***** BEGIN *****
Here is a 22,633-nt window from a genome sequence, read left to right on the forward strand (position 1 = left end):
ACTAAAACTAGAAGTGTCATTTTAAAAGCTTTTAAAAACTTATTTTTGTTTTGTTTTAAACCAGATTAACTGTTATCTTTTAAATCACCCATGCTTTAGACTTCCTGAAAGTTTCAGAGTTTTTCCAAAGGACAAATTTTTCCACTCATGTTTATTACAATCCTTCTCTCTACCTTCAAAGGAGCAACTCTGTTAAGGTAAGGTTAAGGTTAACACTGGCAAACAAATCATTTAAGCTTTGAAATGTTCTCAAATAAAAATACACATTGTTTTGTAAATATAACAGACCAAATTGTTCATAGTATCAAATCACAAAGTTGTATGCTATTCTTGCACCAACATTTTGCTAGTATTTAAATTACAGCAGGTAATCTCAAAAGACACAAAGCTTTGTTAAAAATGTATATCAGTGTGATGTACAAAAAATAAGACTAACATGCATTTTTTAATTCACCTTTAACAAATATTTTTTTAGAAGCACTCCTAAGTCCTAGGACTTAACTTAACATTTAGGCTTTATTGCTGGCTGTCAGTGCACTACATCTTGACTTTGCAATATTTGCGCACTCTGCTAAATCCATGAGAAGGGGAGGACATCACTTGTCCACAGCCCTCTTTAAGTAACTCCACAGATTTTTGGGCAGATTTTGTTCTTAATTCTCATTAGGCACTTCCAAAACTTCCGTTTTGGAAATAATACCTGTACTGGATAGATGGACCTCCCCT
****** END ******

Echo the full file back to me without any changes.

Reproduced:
Here is a 22,633-nt window from a genome sequence, read left to right on the forward strand (position 1 = left end):
ACTAAAACTAGAAGTGTCATTTTAAAAGCTTTTAAAAACTTATTTTTGTTTTGTTTTAAACCAGATTAACTGTTATCTTTTAAATCACCCATGCTTTAGACTTCCTGAAAGTTTCAGAGTTTTTCCAAAGGACAAATTTTTCCACTCATGTTTATTACAATCCTTCTCTCTACCTTCAAAGGAGCAACTCTGTTAAGGTAAGGTTAAGGTTAACACTGGCAAACAAATCATTTAAGCTTTGAAATGTTCTCAAATAAAAATACACATTGTTTTGTAAATATAACAGACCAAATTGTTCATAGTATCAAATCACAAAGTTGTATGCTATTCTTGCACCAACATTTTGCTAGTATTTAAATTACAGCAGGTAATCTCAAAAGACACAAAGCTTTGTTAAAAATGTATATCAGTGTGATGTACAAAAAATAAGACTAACATGCATTTTTTAATTCACCTTTAACAAATATTTTTTTAGAAGCACTCCTAAGTCCTAGGACTTAACTTAACATTTAGGCTTTATTGCTGGCTGTCAGTGCACTACATCTTGACTTTGCAATATTTGCGCACTCTGCTAAATCCATGAGAAGGGGAGGACATCACTTGTCCACAGCCCTCTTTAAGTAACTCCACAGATTTTTGGGCAGATTTTGTTCTTAATTCTCATTAGGCACTTCCAAAACTTCCGTTTTGGAAATAATACCTGTACTGGATAGATGGACCTCCCCT